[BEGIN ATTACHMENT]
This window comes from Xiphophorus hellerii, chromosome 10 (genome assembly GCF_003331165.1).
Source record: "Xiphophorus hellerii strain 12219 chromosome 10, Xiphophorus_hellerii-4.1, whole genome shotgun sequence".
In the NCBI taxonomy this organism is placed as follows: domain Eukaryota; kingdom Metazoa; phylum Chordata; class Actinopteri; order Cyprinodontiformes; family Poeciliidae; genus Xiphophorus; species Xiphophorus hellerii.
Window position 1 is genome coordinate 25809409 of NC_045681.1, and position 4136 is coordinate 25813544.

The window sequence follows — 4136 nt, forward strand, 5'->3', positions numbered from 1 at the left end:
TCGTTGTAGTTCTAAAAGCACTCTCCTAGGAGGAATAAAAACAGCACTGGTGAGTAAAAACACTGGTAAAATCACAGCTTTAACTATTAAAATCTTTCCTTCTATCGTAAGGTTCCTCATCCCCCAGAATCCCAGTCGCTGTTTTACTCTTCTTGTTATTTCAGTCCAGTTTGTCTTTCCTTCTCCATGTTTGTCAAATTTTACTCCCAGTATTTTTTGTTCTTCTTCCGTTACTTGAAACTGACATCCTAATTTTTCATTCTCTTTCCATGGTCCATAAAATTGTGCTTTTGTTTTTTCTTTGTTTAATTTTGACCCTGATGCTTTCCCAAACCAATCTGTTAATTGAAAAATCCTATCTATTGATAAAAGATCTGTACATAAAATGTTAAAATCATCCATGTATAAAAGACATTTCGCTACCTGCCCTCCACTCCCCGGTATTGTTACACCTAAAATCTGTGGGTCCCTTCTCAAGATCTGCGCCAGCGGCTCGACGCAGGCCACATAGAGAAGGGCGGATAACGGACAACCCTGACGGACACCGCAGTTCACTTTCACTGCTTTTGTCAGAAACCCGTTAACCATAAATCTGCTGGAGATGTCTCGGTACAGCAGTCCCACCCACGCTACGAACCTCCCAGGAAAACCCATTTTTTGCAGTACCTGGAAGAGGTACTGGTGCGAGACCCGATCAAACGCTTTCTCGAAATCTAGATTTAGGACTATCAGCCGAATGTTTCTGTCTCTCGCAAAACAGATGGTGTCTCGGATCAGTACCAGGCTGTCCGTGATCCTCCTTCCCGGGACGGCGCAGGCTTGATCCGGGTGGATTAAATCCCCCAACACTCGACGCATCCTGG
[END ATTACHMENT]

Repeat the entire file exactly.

This window comes from Xiphophorus hellerii, chromosome 10 (genome assembly GCF_003331165.1).
Source record: "Xiphophorus hellerii strain 12219 chromosome 10, Xiphophorus_hellerii-4.1, whole genome shotgun sequence".
In the NCBI taxonomy this organism is placed as follows: domain Eukaryota; kingdom Metazoa; phylum Chordata; class Actinopteri; order Cyprinodontiformes; family Poeciliidae; genus Xiphophorus; species Xiphophorus hellerii.
Window position 1 is genome coordinate 25809409 of NC_045681.1, and position 4136 is coordinate 25813544.

The window sequence follows — 4136 nt, forward strand, 5'->3', positions numbered from 1 at the left end:
TCGTTGTAGTTCTAAAAGCACTCTCCTAGGAGGAATAAAAACAGCACTGGTGAGTAAAAACACTGGTAAAATCACAGCTTTAACTATTAAAATCTTTCCTTCTATCGTAAGGTTCCTCATCCCCCAGAATCCCAGTCGCTGTTTTACTCTTCTTGTTATTTCAGTCCAGTTTGTCTTTCCTTCTCCATGTTTGTCAAATTTTACTCCCAGTATTTTTTGTTCTTCTTCCGTTACTTGAAACTGACATCCTAATTTTTCATTCTCTTTCCATGGTCCATAAAATTGTGCTTTTGTTTTTTCTTTGTTTAATTTTGACCCTGATGCTTTCCCAAACCAATCTGTTAATTGAAAAATCCTATCTATTGATAAAAGATCTGTACATAAAATGTTAAAATCATCCATGTATAAAAGACATTTCGCTACCTGCCCTCCACTCCCCGGTATTGTTACACCTAAAATCTGTGGGTCCCTTCTCAAGATCTGCGCCAGCGGCTCGACGCAGGCCACATAGAGAAGGGCGGATAACGGACAACCCTGACGGACACCGCAGTTCACTTTCACTGCTTTTGTCAGAAACCCGTTAACCATAAATCTGCTGGAGATGTCTCGGTACAGCAGTCCCACCCACGCTACGAACCTCCCAGGAAAACCCATTTTTTGCAGTACCTGGAAGAGGTACTGGTGCGAGACCCGATCAAACGCTTTCTCGAAATCTAGATTTAGGACTATCAGCCGAATGTTTCTGTCTCTCGCAAAACAGATGGTGTCTCGGATCAGTACCAGGCTGTCCGTGATCCTCCTTCCCGGGACGGCGCAGGCTTGATCCGGGTGGATTAAATCCCCCAACACTCGACGCATCCTGG